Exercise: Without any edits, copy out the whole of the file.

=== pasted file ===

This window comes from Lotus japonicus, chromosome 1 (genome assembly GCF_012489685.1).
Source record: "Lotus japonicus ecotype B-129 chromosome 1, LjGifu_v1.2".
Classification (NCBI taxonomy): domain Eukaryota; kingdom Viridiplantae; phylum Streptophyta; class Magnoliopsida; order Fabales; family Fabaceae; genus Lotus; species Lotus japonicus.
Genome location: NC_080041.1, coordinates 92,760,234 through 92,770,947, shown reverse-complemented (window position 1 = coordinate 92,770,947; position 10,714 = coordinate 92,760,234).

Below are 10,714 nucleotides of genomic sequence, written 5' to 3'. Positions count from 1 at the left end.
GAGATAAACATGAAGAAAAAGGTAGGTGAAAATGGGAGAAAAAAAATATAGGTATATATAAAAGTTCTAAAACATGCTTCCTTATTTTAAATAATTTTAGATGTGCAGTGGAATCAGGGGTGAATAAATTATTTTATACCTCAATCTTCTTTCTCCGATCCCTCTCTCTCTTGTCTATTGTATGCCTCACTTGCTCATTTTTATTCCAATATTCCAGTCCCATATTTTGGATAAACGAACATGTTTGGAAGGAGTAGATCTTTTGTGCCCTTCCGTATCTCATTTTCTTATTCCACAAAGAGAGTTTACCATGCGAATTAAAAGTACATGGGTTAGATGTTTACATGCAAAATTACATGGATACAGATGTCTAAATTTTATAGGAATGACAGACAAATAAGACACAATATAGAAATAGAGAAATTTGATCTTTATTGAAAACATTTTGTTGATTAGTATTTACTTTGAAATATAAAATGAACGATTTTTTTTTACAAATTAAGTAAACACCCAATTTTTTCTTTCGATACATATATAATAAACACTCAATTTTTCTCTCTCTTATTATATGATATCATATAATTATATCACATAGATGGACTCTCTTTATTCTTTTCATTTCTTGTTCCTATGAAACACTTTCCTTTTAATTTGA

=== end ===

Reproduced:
This window comes from Lotus japonicus, chromosome 1 (genome assembly GCF_012489685.1).
Source record: "Lotus japonicus ecotype B-129 chromosome 1, LjGifu_v1.2".
Classification (NCBI taxonomy): domain Eukaryota; kingdom Viridiplantae; phylum Streptophyta; class Magnoliopsida; order Fabales; family Fabaceae; genus Lotus; species Lotus japonicus.
Genome location: NC_080041.1, coordinates 92,760,234 through 92,770,947, shown reverse-complemented (window position 1 = coordinate 92,770,947; position 10,714 = coordinate 92,760,234).

Below are 10,714 nucleotides of genomic sequence, written 5' to 3'. Positions count from 1 at the left end.
GAGATAAACATGAAGAAAAAGGTAGGTGAAAATGGGAGAAAAAAAATATAGGTATATATAAAAGTTCTAAAACATGCTTCCTTATTTTAAATAATTTTAGATGTGCAGTGGAATCAGGGGTGAATAAATTATTTTATACCTCAATCTTCTTTCTCCGATCCCTCTCTCTCTTGTCTATTGTATGCCTCACTTGCTCATTTTTATTCCAATATTCCAGTCCCATATTTTGGATAAACGAACATGTTTGGAAGGAGTAGATCTTTTGTGCCCTTCCGTATCTCATTTTCTTATTCCACAAAGAGAGTTTACCATGCGAATTAAAAGTACATGGGTTAGATGTTTACATGCAAAATTACATGGATACAGATGTCTAAATTTTATAGGAATGACAGACAAATAAGACACAATATAGAAATAGAGAAATTTGATCTTTATTGAAAACATTTTGTTGATTAGTATTTACTTTGAAATATAAAATGAACGATTTTTTTTTACAAATTAAGTAAACACCCAATTTTTTCTTTCGATACATATATAATAAACACTCAATTTTTCTCTCTCTTATTATATGATATCATATAATTATATCACATAGATGGACTCTCTTTATTCTTTTCATTTCTTGTTCCTATGAAACACTTTCCTTTTAATTTGA